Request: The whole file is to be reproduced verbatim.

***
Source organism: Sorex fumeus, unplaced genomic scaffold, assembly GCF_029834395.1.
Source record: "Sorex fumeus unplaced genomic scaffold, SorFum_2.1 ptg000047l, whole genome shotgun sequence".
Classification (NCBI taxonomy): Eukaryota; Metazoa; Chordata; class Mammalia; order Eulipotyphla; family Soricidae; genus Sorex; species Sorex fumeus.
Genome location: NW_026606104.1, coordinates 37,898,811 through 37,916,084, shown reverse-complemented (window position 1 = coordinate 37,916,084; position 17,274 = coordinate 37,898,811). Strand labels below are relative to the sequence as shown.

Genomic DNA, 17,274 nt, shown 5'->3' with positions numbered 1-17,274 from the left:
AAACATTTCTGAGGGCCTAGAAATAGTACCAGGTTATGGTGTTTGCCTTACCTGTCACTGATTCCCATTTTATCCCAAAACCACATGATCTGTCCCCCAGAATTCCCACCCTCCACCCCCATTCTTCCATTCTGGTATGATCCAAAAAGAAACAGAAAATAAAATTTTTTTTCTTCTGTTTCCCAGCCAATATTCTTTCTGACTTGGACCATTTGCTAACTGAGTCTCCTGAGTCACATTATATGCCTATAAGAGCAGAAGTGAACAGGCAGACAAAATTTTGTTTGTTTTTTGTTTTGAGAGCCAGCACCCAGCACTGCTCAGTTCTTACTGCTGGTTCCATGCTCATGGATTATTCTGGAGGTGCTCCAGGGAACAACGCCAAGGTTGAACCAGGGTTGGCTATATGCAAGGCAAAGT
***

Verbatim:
Source organism: Sorex fumeus, unplaced genomic scaffold, assembly GCF_029834395.1.
Source record: "Sorex fumeus unplaced genomic scaffold, SorFum_2.1 ptg000047l, whole genome shotgun sequence".
Classification (NCBI taxonomy): Eukaryota; Metazoa; Chordata; class Mammalia; order Eulipotyphla; family Soricidae; genus Sorex; species Sorex fumeus.
Genome location: NW_026606104.1, coordinates 37,898,811 through 37,916,084, shown reverse-complemented (window position 1 = coordinate 37,916,084; position 17,274 = coordinate 37,898,811). Strand labels below are relative to the sequence as shown.

Genomic DNA, 17,274 nt, shown 5'->3' with positions numbered 1-17,274 from the left:
AAACATTTCTGAGGGCCTAGAAATAGTACCAGGTTATGGTGTTTGCCTTACCTGTCACTGATTCCCATTTTATCCCAAAACCACATGATCTGTCCCCCAGAATTCCCACCCTCCACCCCCATTCTTCCATTCTGGTATGATCCAAAAAGAAACAGAAAATAAAATTTTTTTTCTTCTGTTTCCCAGCCAATATTCTTTCTGACTTGGACCATTTGCTAACTGAGTCTCCTGAGTCACATTATATGCCTATAAGAGCAGAAGTGAACAGGCAGACAAAATTTTGTTTGTTTTTTGTTTTGAGAGCCAGCACCCAGCACTGCTCAGTTCTTACTGCTGGTTCCATGCTCATGGATTATTCTGGAGGTGCTCCAGGGAACAACGCCAAGGTTGAACCAGGGTTGGCTATATGCAAGGCAAAGT